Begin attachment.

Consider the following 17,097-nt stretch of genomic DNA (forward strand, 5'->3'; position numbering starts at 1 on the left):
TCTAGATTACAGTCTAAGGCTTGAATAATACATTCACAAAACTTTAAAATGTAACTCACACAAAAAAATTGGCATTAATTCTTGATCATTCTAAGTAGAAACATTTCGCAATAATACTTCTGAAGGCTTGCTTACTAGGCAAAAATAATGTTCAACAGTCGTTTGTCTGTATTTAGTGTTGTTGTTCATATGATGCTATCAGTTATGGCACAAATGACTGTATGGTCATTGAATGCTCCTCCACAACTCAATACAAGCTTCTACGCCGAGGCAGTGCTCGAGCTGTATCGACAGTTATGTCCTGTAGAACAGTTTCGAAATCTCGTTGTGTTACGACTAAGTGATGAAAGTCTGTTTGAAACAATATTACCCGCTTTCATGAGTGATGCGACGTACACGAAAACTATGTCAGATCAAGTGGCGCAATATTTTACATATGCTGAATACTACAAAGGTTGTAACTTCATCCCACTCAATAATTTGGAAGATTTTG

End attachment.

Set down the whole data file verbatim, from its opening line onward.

Consider the following 17,097-nt stretch of genomic DNA (forward strand, 5'->3'; position numbering starts at 1 on the left):
TCTAGATTACAGTCTAAGGCTTGAATAATACATTCACAAAACTTTAAAATGTAACTCACACAAAAAAATTGGCATTAATTCTTGATCATTCTAAGTAGAAACATTTCGCAATAATACTTCTGAAGGCTTGCTTACTAGGCAAAAATAATGTTCAACAGTCGTTTGTCTGTATTTAGTGTTGTTGTTCATATGATGCTATCAGTTATGGCACAAATGACTGTATGGTCATTGAATGCTCCTCCACAACTCAATACAAGCTTCTACGCCGAGGCAGTGCTCGAGCTGTATCGACAGTTATGTCCTGTAGAACAGTTTCGAAATCTCGTTGTGTTACGACTAAGTGATGAAAGTCTGTTTGAAACAATATTACCCGCTTTCATGAGTGATGCGACGTACACGAAAACTATGTCAGATCAAGTGGCGCAATATTTTACATATGCTGAATACTACAAAGGTTGTAACTTCATCCCACTCAATAATTTGGAAGATTTTG